The University of Western Australia
School of Computer Science and Software Engineering
 
 

School of Computer Science and Software Engineering

CITS2200 Data Structures and Algorithms

Warning! Exercise 1a of this labsheet is worth 2.5% of your final mark in this unit. The final date for submission is: 11:59pm Friday, April 10 2020.

The aims of this labsheet are to:

  1. complete an implementation of an abstract class of an immutable binary tree.

Exercises

  1. An Implementation of an immutable binary tree

    a. The abstract class BinaryTree in the CITS2200 package represents an immutable binary tree. The class is generic, and has been written leaving two methods as abstract: equals and iterator. You should write a subclass BinTree that provides these methods, using the methods provided by BinaryTree. The equals method should override the equals method that all objects have and return true if both binary trees have exactly the same structure. The iterator method should provide an instance of CITS2200.Iterator that returns every element stored in the tree exactly once. The order the elements are return isn't important. Both the equals method and the iterator will have to traverse the tree, which means that they should visit every node. Topic 12 of the lecture notes has some suggestions on how this may be done.

    You should also supply two constructors for the BinTree.class. These constructors should contain the code:

    public BinTree(){ super(); }

    public BinTree(E item, BinaryTree b1, BinaryTree b2){ super(item,b1,b2); }

    (This is to allow the automarker to function correctly. If you would prefer not to use generics you may replace the references to E in the second constructor with Object.

    b.To tell whether two trees are equal, we need to check that they are both BinaryTrees (hint, use instanceof, and check they are not null), the items stored at the root of each tree are equal (possibly both null), the left subtrees of each tree are equal and the right subtrees of each tree are equal. A recursive method would work well here.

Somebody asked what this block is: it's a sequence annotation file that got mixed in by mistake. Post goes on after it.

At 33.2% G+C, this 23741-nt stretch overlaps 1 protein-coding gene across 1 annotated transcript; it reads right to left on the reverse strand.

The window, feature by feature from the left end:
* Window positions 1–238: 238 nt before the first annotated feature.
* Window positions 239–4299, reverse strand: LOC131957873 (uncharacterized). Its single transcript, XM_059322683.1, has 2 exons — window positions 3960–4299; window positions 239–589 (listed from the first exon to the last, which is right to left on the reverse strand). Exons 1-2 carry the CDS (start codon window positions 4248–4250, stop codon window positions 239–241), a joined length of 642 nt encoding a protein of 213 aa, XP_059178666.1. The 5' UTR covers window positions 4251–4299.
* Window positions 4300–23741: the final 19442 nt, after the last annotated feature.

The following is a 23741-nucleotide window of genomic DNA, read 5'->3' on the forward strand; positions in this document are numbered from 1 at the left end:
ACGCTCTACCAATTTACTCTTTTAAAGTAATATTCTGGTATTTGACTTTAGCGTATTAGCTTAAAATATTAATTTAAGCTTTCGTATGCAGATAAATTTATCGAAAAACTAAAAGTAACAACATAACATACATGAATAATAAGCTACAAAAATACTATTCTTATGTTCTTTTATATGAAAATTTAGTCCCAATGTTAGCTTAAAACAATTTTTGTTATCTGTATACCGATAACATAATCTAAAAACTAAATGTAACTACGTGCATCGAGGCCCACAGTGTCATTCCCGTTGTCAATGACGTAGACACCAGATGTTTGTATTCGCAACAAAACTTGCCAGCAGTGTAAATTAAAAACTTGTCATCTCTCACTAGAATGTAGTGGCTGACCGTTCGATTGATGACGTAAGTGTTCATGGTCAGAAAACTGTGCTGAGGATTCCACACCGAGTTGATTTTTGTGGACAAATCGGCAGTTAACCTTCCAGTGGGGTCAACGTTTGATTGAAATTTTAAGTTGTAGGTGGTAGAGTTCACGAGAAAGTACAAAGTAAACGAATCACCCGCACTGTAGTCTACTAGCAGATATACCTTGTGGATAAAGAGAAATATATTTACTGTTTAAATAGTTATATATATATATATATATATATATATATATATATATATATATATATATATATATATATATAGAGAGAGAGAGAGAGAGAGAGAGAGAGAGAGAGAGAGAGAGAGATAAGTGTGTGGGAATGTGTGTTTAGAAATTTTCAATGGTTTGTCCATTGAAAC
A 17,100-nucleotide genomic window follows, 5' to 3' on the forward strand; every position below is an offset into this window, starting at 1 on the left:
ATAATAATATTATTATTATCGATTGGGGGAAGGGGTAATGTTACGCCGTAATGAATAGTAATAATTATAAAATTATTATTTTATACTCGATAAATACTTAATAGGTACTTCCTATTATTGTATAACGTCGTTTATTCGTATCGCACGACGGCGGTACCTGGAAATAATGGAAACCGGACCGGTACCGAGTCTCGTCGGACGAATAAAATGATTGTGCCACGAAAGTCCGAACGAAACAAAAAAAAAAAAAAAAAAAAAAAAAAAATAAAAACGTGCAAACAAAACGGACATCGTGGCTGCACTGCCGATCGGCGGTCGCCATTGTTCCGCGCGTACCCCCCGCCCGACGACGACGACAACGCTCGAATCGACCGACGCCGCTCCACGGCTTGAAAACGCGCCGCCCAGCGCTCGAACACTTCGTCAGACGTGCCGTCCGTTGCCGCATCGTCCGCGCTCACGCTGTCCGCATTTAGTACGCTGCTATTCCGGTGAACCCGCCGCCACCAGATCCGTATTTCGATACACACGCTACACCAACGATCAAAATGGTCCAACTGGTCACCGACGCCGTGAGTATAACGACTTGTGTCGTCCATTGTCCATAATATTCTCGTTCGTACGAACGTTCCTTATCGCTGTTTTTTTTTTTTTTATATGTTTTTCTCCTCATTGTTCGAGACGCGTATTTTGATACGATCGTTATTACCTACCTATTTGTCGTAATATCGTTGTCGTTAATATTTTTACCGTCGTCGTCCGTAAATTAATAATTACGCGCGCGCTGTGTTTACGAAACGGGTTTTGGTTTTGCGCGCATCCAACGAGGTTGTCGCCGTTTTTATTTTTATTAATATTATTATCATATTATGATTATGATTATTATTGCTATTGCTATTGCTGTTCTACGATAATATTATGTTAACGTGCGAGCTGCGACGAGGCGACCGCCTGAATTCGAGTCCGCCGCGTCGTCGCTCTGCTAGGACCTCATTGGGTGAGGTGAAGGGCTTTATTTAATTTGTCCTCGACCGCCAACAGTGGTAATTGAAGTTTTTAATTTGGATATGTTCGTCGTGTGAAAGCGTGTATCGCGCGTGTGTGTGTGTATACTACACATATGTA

There are a number of ways for the iterator to operate. It could build a backing queue (a linked or block implementation of a queue) and traverse the tree enqueueing every element. Alternatively it could perform a bredth first traversal of the tree as the user calls the next method. That is, it could maintain a queue of binary trees, and start with the BinaryTree as the only element on the queue. Each time next is called, the head of the queue is dequeued, its two children are enqueued (provided they're not empty) and the item stored in the head of the queue is returned. Fully document your code using javadoc comments.

    Warning! Submit your BinTree implementation to cssubmit.

    If submitted before the due date, the system will compile and run your code, estimate your mark, and provide you with feedback. Final marking will occur after the posted due date and is subject to further examination, testing, and plagiarism checks of your code. Note that for security reasons, your code cannot contain any I/O commands, including printing statements. Although the auto-marking program provides you with some feedback, it should not be used as a substitute for your own testing.


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